Video | Agriculture | Confidence | Economy | Energy | Employment | Finance | Media | Property | RBNZ | Science | SOEs | Tax | Technology | Telecoms | Tourism | Transport | Search

 

Chinese visitor rise offsets fall in October vs RWC crowds

Chinese visitor rise offsets fall in tourist numbers from 2011 RWC spike

By Paul McBeth

Nov. 22 (BusinessDesk) - A steady increase in the number of Chinese visitors offset a fall in overall tourist arrivals last month, compared with the spike in arrivals last year for the Rugby World Cup.

The number of short-term arrivals fell 15 percent to 184,200 in October from the same month in 2011, and was down 0.6 percent on an annual basis, according to Statistics New Zealand. The monthly slump was due to the country being flush with visitors for the showcase rugby event in October 2011, with the biggest declines coming from Australian, British and South African visitors.

Asian short-term arrivals were the only region to gain in the month, led by a 44 percent jump in Chinese visitors to 15,344. Chinese short-term arrivals were up 39 percent to 53,884 on an annual basis.

New Zealand's tourism has struggled to recover from the global financial crisis in 2008 as rising long-haul travel costs and a resiliently high local currency tarnished the appeal of the South Pacific as a destination.

The rise in Chinese tourist arrivals chimes with a report this week from the Ministry of Business, Innovation and Employment and the Tourism Industry Association of New Zealand predicting a structural shift in the composition of tourism arrivals.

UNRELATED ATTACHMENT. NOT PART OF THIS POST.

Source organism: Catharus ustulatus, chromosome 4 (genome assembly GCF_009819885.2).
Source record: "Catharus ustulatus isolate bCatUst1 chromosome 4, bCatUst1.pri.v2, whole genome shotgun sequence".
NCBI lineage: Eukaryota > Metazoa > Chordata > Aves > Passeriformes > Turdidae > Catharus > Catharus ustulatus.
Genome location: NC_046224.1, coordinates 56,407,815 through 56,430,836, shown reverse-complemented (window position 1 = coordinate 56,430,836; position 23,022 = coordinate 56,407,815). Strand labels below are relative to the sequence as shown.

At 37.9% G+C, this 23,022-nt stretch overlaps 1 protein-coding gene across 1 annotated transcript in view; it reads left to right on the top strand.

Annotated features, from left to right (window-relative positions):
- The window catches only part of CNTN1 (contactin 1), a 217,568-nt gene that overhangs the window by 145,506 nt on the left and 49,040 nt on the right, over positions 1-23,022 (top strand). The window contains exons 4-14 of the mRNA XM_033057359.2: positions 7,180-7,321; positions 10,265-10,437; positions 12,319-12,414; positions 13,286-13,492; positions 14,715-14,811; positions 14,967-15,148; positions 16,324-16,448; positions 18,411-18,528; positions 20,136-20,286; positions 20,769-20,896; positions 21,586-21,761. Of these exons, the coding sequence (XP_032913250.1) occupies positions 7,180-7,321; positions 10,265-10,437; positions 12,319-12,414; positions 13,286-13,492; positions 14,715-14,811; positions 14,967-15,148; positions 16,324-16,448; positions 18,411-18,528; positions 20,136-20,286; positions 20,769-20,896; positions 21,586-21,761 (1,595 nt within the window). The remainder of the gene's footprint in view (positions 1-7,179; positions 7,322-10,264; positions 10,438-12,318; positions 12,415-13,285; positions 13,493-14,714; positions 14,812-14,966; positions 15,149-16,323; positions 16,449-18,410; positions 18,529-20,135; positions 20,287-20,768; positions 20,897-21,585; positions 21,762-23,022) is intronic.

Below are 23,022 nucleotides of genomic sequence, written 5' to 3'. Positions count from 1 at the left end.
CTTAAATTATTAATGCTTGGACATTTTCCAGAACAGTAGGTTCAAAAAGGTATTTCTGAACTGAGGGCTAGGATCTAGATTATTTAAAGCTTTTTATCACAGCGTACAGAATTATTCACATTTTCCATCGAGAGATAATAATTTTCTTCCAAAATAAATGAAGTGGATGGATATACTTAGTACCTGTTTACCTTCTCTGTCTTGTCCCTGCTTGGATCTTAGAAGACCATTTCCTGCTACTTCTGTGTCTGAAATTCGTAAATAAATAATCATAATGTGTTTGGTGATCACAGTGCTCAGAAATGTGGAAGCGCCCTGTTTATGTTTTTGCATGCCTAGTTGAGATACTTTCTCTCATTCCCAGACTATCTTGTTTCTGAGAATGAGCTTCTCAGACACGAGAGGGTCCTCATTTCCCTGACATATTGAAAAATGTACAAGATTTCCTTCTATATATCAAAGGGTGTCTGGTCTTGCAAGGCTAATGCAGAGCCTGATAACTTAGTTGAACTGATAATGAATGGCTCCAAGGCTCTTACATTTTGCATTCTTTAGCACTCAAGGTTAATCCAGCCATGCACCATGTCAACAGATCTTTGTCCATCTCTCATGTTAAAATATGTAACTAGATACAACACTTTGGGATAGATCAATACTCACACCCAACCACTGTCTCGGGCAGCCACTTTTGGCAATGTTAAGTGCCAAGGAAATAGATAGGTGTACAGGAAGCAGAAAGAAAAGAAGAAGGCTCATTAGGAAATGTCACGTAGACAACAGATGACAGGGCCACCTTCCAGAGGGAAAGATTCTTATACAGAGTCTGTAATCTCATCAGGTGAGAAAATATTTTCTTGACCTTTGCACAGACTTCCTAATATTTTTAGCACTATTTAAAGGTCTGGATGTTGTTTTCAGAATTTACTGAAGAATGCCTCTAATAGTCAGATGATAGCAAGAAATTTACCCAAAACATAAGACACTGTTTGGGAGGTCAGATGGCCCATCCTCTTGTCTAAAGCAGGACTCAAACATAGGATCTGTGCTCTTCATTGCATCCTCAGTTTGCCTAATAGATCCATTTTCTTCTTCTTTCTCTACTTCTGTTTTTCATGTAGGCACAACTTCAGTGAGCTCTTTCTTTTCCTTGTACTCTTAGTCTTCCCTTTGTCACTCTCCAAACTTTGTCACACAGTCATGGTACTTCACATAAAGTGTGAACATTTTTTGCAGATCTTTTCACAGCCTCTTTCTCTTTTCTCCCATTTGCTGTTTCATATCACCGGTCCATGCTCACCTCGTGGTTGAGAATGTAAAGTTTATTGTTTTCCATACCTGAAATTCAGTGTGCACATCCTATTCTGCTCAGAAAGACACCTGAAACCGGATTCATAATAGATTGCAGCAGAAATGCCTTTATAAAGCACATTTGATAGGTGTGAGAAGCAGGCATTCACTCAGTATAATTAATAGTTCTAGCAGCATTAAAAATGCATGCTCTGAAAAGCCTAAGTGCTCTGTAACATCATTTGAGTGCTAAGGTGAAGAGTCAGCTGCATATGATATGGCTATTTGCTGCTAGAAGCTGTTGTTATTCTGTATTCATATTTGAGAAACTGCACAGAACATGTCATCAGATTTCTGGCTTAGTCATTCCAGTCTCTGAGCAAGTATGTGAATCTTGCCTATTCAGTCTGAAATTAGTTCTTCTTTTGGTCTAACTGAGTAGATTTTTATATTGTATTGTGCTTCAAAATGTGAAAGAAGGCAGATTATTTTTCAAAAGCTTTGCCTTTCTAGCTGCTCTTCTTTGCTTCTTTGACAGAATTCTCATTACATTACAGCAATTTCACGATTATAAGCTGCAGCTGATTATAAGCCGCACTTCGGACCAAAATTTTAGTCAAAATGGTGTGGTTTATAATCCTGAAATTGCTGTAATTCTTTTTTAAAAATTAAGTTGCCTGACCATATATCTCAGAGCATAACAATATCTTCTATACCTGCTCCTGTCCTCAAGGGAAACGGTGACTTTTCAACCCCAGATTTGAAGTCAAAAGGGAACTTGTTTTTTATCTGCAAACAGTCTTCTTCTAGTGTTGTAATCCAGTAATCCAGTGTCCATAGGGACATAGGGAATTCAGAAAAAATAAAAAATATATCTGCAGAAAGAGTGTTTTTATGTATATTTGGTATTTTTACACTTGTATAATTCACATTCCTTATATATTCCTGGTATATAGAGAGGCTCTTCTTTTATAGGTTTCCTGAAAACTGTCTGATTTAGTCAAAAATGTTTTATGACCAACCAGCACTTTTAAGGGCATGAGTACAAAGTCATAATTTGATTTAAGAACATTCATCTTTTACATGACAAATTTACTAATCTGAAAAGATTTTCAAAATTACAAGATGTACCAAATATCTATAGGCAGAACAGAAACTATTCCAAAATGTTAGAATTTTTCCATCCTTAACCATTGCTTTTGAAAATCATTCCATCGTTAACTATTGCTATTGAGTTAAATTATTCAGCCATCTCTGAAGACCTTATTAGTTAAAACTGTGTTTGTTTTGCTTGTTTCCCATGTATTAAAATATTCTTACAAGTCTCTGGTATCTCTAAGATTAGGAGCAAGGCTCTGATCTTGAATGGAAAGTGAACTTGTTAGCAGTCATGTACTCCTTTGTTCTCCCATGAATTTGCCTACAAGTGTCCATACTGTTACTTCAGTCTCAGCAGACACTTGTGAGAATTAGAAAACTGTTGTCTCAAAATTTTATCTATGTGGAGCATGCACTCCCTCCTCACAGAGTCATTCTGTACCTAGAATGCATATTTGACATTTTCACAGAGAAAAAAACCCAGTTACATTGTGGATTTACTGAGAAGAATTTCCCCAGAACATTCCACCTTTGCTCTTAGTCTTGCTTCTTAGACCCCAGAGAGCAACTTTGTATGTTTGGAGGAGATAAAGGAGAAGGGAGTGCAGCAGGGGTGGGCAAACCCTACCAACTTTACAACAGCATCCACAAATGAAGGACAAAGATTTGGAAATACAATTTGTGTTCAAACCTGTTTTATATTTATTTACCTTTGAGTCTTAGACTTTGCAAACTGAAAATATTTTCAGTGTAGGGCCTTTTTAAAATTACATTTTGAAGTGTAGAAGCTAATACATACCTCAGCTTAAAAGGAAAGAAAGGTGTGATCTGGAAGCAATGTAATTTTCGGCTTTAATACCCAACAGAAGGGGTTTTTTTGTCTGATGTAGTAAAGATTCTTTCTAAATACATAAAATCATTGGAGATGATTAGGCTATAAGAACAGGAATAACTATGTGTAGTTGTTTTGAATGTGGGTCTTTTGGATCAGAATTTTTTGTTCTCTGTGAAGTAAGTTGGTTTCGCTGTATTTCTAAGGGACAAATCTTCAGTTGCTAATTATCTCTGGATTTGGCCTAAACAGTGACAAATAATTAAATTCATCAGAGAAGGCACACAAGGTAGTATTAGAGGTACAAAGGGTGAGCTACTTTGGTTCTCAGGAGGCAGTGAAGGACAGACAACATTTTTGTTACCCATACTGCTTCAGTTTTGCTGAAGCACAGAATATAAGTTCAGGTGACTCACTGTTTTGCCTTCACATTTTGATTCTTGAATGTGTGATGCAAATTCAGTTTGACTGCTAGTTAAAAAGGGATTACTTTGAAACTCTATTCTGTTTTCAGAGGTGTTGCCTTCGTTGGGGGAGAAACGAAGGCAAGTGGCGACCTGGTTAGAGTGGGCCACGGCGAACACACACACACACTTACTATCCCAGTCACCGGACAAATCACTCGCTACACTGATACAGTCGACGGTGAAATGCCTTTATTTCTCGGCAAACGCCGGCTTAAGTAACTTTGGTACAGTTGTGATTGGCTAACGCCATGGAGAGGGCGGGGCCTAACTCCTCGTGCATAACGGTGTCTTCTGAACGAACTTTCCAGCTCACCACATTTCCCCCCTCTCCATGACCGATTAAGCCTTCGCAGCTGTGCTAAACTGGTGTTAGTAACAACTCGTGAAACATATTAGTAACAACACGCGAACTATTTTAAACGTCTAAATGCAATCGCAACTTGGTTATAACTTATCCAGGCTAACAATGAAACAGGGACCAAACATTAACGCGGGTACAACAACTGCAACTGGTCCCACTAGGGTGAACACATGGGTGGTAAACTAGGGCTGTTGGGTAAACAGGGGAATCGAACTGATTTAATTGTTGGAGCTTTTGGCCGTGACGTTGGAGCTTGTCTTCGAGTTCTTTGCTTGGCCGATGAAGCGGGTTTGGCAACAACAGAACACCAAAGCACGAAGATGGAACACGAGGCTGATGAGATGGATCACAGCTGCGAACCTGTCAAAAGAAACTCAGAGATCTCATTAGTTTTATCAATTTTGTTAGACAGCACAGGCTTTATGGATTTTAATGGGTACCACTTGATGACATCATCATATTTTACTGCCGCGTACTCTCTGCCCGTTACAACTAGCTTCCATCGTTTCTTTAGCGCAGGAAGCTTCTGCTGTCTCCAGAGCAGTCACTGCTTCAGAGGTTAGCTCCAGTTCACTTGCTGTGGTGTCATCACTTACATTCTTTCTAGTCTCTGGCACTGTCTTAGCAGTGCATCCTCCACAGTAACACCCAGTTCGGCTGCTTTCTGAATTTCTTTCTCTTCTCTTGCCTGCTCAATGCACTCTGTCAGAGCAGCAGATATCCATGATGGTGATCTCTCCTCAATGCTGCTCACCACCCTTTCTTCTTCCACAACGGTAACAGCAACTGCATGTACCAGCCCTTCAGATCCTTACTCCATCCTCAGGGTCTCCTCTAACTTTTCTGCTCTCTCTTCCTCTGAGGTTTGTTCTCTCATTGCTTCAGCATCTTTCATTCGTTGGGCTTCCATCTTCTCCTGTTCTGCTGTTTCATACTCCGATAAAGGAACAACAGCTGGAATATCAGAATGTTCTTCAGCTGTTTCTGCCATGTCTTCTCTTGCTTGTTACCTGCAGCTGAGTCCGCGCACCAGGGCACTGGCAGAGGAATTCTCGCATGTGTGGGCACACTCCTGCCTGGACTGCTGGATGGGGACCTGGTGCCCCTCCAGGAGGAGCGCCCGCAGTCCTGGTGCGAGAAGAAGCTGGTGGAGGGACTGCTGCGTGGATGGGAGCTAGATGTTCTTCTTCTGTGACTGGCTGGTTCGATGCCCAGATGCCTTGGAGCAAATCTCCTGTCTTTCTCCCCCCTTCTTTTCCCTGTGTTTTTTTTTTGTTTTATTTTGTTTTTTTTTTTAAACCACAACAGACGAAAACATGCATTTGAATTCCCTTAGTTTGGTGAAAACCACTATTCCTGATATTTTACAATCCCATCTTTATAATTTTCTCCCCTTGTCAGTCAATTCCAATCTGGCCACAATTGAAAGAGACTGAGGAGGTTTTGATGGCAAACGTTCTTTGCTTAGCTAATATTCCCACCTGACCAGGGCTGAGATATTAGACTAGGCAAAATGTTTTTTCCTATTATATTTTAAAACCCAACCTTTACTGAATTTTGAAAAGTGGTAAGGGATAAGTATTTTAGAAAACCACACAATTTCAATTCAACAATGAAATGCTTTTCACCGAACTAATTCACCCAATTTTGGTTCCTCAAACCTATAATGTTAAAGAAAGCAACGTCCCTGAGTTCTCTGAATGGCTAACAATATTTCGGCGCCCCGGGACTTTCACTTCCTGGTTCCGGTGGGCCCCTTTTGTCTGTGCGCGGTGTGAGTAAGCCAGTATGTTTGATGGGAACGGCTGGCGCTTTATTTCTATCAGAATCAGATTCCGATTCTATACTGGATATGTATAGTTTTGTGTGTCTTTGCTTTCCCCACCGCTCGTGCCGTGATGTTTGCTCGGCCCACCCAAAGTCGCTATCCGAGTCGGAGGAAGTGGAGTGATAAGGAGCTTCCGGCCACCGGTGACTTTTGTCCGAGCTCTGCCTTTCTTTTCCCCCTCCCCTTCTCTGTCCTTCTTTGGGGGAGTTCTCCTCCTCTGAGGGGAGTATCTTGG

“Traditional markets like the United Kingdom and United States will continue to decline in the absence of any active market intervention, but this will be off-set by strong growth from China and Australia," the report said.

“New Zealand will face continuing challenges as a destination for traditional markets, due to the global financial crisis and emergence of low-cost European airlines. The forecasts provide encouragement for New Zealand’s tourism industry to do more to attract and cater for visitors from our Asia-Pacific neighbours.”

Today's figures showed an increase in net long term migration of 300, seasonally adjusted, with a net loss of 2,300 on an annual basis.

The diaspora to Australia continued in October, with 3,315 kiwis crossing the Ditch for a net outflow of departures versus arrivals from Australia of 2,576. That took the annual number of departures to 48,657, with a net loss to Australia of 39,363.

(BusinessDesk

© Scoop Media

 
 
 
 
 
Business Headlines | Sci-Tech Headlines

 

Superu Report: Land Regulation Drives Auckland House Prices

Land use regulation is responsible for up to 56 per cent of the cost of an average house in Auckland according to a new research report quantifying the impact of land use regulations, Finance Minister Steven Joyce says. More>>

ALSO:

Fletcher Whittled: Fletcher Dumps Adamson In Face Of Dissatisfaction

Fletcher Building has taken the unusual step of dumping its chief executive, Mark Adamson, as the company slashed its full-year earnings guidance and flagged an impairment against Australian assets. More>>

ALSO:

No More Dog Docking: New Animal Welfare Regulations Progressed

“These 46 regulations include stock transport, farm husbandry, companion and working animals, pigs, layer hens and the way animals are accounted for in research, testing and teaching.” More>>

ALSO:

Employment: Most Kiwifruit Contractors Breaking Law

A Labour Inspectorate operation targeting the kiwifruit industry in Bay of Plenty has found the majority of labour hire contractors are breaching their obligations as employers. More>>

ALSO:

'Work Experience': Welfare Group Opposes The Warehouse Workfare

“This programme is about exploiting unemployed youth, not teaching them skills. The government are subsidising the Warehouse in the name of reducing benefit dependency,” says Vanessa Cole, spokesperson for Auckland Action Against Poverty. More>>

ALSO:

Internet Taxes: Labour To Target $600M In Unpaid Taxes From Multinationals

The Labour Party would target multinationals operating in New Zealand to ensure they don't avoid paying tax if it wins power and is targeting $600 million over three years through a "diverted profits tax," says leader Andrew Little. More>>

ALSO: